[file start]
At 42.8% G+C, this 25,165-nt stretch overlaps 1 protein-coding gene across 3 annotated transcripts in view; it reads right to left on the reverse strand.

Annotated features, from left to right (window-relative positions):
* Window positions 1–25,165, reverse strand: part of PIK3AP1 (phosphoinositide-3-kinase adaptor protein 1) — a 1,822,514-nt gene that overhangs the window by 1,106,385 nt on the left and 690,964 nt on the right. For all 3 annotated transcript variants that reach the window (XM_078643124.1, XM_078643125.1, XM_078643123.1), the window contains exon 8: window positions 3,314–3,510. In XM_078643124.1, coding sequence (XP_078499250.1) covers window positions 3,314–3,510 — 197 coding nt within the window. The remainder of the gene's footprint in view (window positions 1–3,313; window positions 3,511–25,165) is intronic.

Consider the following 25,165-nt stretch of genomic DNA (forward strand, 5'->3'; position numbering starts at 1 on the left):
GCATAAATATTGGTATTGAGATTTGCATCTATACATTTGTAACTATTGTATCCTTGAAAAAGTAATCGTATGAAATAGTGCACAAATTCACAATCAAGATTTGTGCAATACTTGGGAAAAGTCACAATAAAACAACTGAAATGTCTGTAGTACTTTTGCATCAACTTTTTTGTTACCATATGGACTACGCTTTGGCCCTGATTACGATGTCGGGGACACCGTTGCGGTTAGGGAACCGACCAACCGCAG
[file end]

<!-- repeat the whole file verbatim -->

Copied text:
At 42.8% G+C, this 25,165-nt stretch overlaps 1 protein-coding gene across 3 annotated transcripts in view; it reads right to left on the reverse strand.

Annotated features, from left to right (window-relative positions):
* Window positions 1–25,165, reverse strand: part of PIK3AP1 (phosphoinositide-3-kinase adaptor protein 1) — a 1,822,514-nt gene that overhangs the window by 1,106,385 nt on the left and 690,964 nt on the right. For all 3 annotated transcript variants that reach the window (XM_078643124.1, XM_078643125.1, XM_078643123.1), the window contains exon 8: window positions 3,314–3,510. In XM_078643124.1, coding sequence (XP_078499250.1) covers window positions 3,314–3,510 — 197 coding nt within the window. The remainder of the gene's footprint in view (window positions 1–3,313; window positions 3,511–25,165) is intronic.

Consider the following 25,165-nt stretch of genomic DNA (forward strand, 5'->3'; position numbering starts at 1 on the left):
GCATAAATATTGGTATTGAGATTTGCATCTATACATTTGTAACTATTGTATCCTTGAAAAAGTAATCGTATGAAATAGTGCACAAATTCACAATCAAGATTTGTGCAATACTTGGGAAAAGTCACAATAAAACAACTGAAATGTCTGTAGTACTTTTGCATCAACTTTTTTGTTACCATATGGACTACGCTTTGGCCCTGATTACGATGTCGGGGACACCGTTGCGGTTAGGGAACCGACCAACCGCAG